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MIDDLE EAST: Arab media play down WikiLeaks reports of support for Iran war

November 29, 2010 |  8:20 am

Picture 5 Well, this is awkward.

Many of the same Arab governments that called for an investigation into U.S. war crimes based on the WikiLeaks Iraq war log continue to ignore revelations in the latest trove of leaked documents that show Arab leaders pushed the United States to use military force against Iran.

Headlines in the heavily state-controlled Saudi media were dominated by news of King Abdullah's ongoing physiotherapy, while the top story in the Emirati newspaper, Al Bayan, centered on Prince Mohamad bin Rashid's praise for the country's progress toward "transparency." Most mentions of the WikiLeaks documents in official Arabic news outlets were scrubbed of any reference to the countries of the Arabian Peninsula, focusing instead on U.S. attempts to control the damage to its diplomatic relations.

Even the Qatar-based Al Jazeera, considered one of the most credible pan-Arab news outlets, tread lightly in its coverage and generally refrained from repeating the most incendiary quotes from the heads of neighboring states.

According to the newly leaked documents, leaders of Bahrain, Saudi Arabia and the United Arab Emirates were among those privately urging the United States to strike Iranian nuclear facilities while publicly claiming to pursue a neutral foreign policy, exposing dangerous rifts between not only Arab states and Iran, but also between the Arab leadership and the people of those countries.

"I believe [Iranian President Mahmoud Ahmadinejad] is going to take us to war," Abu Dhabi Crown Prince Mohamed bin Zayed al Nahyan reportedly told one diplomat.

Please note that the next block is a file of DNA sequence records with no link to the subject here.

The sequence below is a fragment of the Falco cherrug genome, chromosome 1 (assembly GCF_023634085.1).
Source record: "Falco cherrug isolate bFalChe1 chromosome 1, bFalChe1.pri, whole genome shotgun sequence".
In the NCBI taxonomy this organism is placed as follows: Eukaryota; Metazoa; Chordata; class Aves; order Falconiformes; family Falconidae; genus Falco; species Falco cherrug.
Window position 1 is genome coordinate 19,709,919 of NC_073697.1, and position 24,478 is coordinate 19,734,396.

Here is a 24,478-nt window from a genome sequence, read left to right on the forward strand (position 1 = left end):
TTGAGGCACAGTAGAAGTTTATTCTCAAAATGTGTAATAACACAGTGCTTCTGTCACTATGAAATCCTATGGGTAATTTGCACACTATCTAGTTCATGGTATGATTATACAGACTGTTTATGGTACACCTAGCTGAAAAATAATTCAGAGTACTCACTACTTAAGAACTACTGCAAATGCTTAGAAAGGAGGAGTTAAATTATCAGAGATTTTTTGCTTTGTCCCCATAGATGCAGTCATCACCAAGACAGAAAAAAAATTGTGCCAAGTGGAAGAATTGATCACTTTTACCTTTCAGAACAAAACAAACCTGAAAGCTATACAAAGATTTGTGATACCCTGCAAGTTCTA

According to one cable, Saudi King Abdullah urges the United States to "cut off the head of the snake" before it is too late. In another, he suggests Guantanamo detainees be fitted with electronic tracking chips similar to the ones used for falcons and horses.

The revelations are at the very least embarrassing and potentially destabilizing in a region where American military intervention is deeply resented and collaboration with Israeli security interests is considered tantamount to betrayal.

As of Monday, the only official Arab response appeared to be from the Emirati charge d'affairs in Tehran, who refused to confirm or deny whether his country had asked the United States to attack Iran, but did say that "at the moment, Iran and the UAE are having good relations."

-- Meris Lutz in Beirut

Screen grab: The Saudi English-language newspaper Arab News did not report comments allegedly made by Saudi officials and even King Abdullah regarding a military strike on Iranian nuclear facilities. Credit: arabnews.com

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